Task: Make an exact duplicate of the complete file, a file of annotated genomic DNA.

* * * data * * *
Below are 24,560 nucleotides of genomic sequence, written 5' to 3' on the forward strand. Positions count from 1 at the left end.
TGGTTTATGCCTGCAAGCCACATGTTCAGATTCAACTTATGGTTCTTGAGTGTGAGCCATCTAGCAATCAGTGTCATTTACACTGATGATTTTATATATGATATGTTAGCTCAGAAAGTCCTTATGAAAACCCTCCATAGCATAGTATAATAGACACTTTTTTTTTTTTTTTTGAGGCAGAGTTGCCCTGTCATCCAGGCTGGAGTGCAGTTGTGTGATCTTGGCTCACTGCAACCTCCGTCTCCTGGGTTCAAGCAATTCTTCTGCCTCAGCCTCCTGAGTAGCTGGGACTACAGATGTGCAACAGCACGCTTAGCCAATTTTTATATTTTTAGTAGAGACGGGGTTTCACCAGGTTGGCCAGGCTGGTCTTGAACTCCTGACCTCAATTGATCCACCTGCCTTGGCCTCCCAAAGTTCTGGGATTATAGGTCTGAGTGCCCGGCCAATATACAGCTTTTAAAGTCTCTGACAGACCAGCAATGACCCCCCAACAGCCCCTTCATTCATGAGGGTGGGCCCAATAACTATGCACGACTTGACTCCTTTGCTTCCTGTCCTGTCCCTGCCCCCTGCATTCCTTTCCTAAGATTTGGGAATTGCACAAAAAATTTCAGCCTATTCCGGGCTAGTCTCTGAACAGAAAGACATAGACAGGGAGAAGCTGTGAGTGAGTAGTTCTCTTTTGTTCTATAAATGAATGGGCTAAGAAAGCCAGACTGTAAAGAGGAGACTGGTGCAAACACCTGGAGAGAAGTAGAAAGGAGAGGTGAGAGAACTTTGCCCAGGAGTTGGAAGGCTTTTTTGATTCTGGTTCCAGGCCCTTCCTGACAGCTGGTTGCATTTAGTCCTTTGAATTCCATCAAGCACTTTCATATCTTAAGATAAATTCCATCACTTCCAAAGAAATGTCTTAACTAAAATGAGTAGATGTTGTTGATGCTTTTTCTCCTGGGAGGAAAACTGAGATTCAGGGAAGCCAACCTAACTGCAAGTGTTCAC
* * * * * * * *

Below are 24,560 nucleotides of genomic sequence, written 5' to 3' on the forward strand. Positions count from 1 at the left end.
TGGTTTATGCCTGCAAGCCACATGTTCAGATTCAACTTATGGTTCTTGAGTGTGAGCCATCTAGCAATCAGTGTCATTTACACTGATGATTTTATATATGATATGTTAGCTCAGAAAGTCCTTATGAAAACCCTCCATAGCATAGTATAATAGACACTTTTTTTTTTTTTTTTGAGGCAGAGTTGCCCTGTCATCCAGGCTGGAGTGCAGTTGTGTGATCTTGGCTCACTGCAACCTCCGTCTCCTGGGTTCAAGCAATTCTTCTGCCTCAGCCTCCTGAGTAGCTGGGACTACAGATGTGCAACAGCACGCTTAGCCAATTTTTATATTTTTAGTAGAGACGGGGTTTCACCAGGTTGGCCAGGCTGGTCTTGAACTCCTGACCTCAATTGATCCACCTGCCTTGGCCTCCCAAAGTTCTGGGATTATAGGTCTGAGTGCCCGGCCAATATACAGCTTTTAAAGTCTCTGACAGACCAGCAATGACCCCCCAACAGCCCCTTCATTCATGAGGGTGGGCCCAATAACTATGCACGACTTGACTCCTTTGCTTCCTGTCCTGTCCCTGCCCCCTGCATTCCTTTCCTAAGATTTGGGAATTGCACAAAAAATTTCAGCCTATTCCGGGCTAGTCTCTGAACAGAAAGACATAGACAGGGAGAAGCTGTGAGTGAGTAGTTCTCTTTTGTTCTATAAATGAATGGGCTAAGAAAGCCAGACTGTAAAGAGGAGACTGGTGCAAACACCTGGAGAGAAGTAGAAAGGAGAGGTGAGAGAACTTTGCCCAGGAGTTGGAAGGCTTTTTTGATTCTGGTTCCAGGCCCTTCCTGACAGCTGGTTGCATTTAGTCCTTTGAATTCCATCAAGCACTTTCATATCTTAAGATAAATTCCATCACTTCCAAAGAAATGTCTTAACTAAAATGAGTAGATGTTGTTGATGCTTTTTCTCCTGGGAGGAAAACTGAGATTCAGGGAAGCCAACCTAACTGCAAGTGTTCAC